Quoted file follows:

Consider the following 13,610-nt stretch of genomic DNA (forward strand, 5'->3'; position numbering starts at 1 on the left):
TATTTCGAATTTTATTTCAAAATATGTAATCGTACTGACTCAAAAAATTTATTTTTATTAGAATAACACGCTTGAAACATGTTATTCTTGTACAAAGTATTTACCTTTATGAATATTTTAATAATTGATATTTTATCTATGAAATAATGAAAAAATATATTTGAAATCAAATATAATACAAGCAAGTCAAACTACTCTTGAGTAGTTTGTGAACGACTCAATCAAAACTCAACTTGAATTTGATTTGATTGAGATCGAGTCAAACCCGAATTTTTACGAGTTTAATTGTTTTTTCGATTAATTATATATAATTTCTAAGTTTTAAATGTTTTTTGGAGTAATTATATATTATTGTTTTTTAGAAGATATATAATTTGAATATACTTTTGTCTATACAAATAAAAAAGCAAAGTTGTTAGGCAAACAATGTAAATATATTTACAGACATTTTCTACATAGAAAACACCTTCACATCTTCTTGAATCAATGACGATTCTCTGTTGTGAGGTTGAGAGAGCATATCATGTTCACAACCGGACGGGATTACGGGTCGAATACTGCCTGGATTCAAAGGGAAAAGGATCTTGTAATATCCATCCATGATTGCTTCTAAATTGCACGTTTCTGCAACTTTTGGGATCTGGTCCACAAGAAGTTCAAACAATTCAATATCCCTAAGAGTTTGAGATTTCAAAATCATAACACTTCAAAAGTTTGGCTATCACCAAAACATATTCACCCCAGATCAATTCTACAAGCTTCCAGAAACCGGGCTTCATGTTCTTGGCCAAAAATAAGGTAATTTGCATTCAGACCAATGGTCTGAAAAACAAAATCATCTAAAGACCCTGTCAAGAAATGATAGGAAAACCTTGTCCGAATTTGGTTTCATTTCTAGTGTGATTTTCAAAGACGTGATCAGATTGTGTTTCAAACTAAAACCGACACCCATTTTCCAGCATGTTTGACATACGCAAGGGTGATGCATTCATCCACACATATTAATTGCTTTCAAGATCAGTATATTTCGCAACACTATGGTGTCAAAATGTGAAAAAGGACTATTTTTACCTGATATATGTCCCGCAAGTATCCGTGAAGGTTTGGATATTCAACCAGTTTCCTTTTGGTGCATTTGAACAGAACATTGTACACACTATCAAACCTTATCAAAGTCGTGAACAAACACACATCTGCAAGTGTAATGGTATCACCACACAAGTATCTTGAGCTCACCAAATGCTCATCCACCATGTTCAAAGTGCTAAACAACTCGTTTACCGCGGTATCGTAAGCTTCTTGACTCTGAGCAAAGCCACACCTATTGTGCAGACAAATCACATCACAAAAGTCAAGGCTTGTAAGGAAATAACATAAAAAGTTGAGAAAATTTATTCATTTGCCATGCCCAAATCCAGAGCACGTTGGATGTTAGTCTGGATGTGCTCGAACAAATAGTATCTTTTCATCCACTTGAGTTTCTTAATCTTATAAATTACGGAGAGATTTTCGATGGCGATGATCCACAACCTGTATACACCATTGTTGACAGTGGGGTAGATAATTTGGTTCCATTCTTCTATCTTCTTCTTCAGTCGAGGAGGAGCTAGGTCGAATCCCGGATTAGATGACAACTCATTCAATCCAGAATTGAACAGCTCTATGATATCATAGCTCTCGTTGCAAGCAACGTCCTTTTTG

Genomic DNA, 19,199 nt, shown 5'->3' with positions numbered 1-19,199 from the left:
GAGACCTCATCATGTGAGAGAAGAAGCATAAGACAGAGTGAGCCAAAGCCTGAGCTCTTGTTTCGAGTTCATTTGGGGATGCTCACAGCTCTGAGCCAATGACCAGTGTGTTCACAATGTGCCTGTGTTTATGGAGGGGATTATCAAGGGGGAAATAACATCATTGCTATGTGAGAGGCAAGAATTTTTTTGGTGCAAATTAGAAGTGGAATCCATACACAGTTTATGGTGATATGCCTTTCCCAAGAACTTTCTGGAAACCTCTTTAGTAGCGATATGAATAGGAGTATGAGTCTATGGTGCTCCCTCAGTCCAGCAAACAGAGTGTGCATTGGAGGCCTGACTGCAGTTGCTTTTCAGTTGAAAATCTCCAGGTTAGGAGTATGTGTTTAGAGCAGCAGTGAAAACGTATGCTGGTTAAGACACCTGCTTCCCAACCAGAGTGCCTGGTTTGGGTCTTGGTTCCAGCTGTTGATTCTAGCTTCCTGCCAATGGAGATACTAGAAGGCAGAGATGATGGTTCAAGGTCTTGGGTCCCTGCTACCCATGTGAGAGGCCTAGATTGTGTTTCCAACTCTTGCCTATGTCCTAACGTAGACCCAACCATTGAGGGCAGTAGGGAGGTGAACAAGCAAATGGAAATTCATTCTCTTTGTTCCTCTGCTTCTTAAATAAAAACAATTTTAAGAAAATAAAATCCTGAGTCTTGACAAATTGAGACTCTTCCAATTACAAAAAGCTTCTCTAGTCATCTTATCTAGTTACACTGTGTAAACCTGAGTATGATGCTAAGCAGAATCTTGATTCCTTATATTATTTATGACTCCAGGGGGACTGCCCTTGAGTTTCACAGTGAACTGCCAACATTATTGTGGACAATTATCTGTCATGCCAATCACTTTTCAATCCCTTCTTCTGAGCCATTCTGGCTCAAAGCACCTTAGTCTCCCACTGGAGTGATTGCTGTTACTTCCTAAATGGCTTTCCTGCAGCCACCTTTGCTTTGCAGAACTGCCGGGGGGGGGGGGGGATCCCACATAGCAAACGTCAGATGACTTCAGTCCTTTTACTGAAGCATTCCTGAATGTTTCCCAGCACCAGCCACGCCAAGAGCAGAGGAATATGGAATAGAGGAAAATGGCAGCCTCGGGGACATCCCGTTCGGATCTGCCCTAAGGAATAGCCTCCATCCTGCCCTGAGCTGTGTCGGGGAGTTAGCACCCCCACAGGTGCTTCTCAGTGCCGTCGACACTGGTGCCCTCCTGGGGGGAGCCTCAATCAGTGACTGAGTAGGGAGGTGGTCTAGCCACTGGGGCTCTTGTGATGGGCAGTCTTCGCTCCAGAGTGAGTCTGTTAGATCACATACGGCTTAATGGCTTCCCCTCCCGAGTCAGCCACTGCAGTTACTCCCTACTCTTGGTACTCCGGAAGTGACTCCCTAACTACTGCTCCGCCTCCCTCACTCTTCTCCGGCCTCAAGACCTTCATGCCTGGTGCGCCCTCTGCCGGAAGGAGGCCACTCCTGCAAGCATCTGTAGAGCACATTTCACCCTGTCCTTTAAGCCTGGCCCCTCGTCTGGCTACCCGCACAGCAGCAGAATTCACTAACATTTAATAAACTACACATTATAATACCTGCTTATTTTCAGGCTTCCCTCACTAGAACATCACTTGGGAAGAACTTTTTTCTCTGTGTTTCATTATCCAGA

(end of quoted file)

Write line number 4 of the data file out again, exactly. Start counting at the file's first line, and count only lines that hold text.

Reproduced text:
GAGACCTCATCATGTGAGAGAAGAAGCATAAGACAGAGTGAGCCAAAGCCTGAGCTCTTGTTTCGAGTTCATTTGGGGATGCTCACAGCTCTGAGCCAATGACCAGTGTGTTCACAATGTGCCTGTGTTTATGGAGGGGATTATCAAGGGGGAAATAACATCATTGCTATGTGAGAGGCAAGAATTTTTTTGGTGCAAATTAGAAGTGGAATCCATACACAGTTTATGGTGATATGCCTTTCCCAAGAACTTTCTGGAAACCTCTTTAGTAGCGATATGAATAGGAGTATGAGTCTATGGTGCTCCCTCAGTCCAGCAAACAGAGTGTGCATTGGAGGCCTGACTGCAGTTGCTTTTCAGTTGAAAATCTCCAGGTTAGGAGTATGTGTTTAGAGCAGCAGTGAAAACGTATGCTGGTTAAGACACCTGCTTCCCAACCAGAGTGCCTGGTTTGGGTCTTGGTTCCAGCTGTTGATTCTAGCTTCCTGCCAATGGAGATACTAGAAGGCAGAGATGATGGTTCAAGGTCTTGGGTCCCTGCTACCCATGTGAGAGGCCTAGATTGTGTTTCCAACTCTTGCCTATGTCCTAACGTAGACCCAACCATTGAGGGCAGTAGGGAGGTGAACAAGCAAATGGAAATTCATTCTCTTTGTTCCTCTGCTTCTTAAATAAAAACAATTTTAAGAAAATAAAATCCTGAGTCTTGACAAATTGAGACTCTTCCAATTACAAAAAGCTTCTCTAGTCATCTTATCTAGTTACACTGTGTAAACCTGAGTATGATGCTAAGCAGAATCTTGATTCCTTATATTATTTATGACTCCAGGGGGACTGCCCTTGAGTTTCACAGTGAACTGCCAACATTATTGTGGACAATTATCTGTCATGCCAATCACTTTTCAATCCCTTCTTCTGAGCCATTCTGGCTCAAAGCACCTTAGTCTCCCACTGGAGTGATTGCTGTTACTTCCTAAATGGCTTTCCTGCAGCCACCTTTGCTTTGCAGAACTGCCGGGGGGGGGGGGGGATCCCACATAGCAAACGTCAGATGACTTCAGTCCTTTTACTGAAGCATTCCTGAATGTTTCCCAGCACCAGCCACGCCAAGAGCAGAGGAATATGGAATAGAGGAAAATGGCAGCCTCGGGGACATCCCGTTCGGATCTGCCCTAAGGAATAGCCTCCATCCTGCCCTGAGCTGTGTCGGGGAGTTAGCACCCCCACAGGTGCTTCTCAGTGCCGTCGACACTGGTGCCCTCCTGGGGGGAGCCTCAATCAGTGACTGAGTAGGGAGGTGGTCTAGCCACTGGGGCTCTTGTGATGGGCAGTCTTCGCTCCAGAGTGAGTCTGTTAGATCACATACGGCTTAATGGCTTCCCCTCCCGAGTCAGCCACTGCAGTTACTCCCTACTCTTGGTACTCCGGAAGTGACTCCCTAACTACTGCTCCGCCTCCCTCACTCTTCTCCGGCCTCAAGACCTTCATGCCTGGTGCGCCCTCTGCCGGAAGGAGGCCACTCCTGCAAGCATCTGTAGAGCACATTTCACCCTGTCCTTTAAGCCTGGCCCCTCGTCTGGCTACCCGCACAGCAGCAGAATTCACTAACATTTAATAAACTACACATTATAATACCTGCTTATTTTCAGGCTTCCCTCACTAGAACATCACTTGGGAAGAACTTTTTTCTCTGTGTTTCATTATCCAGA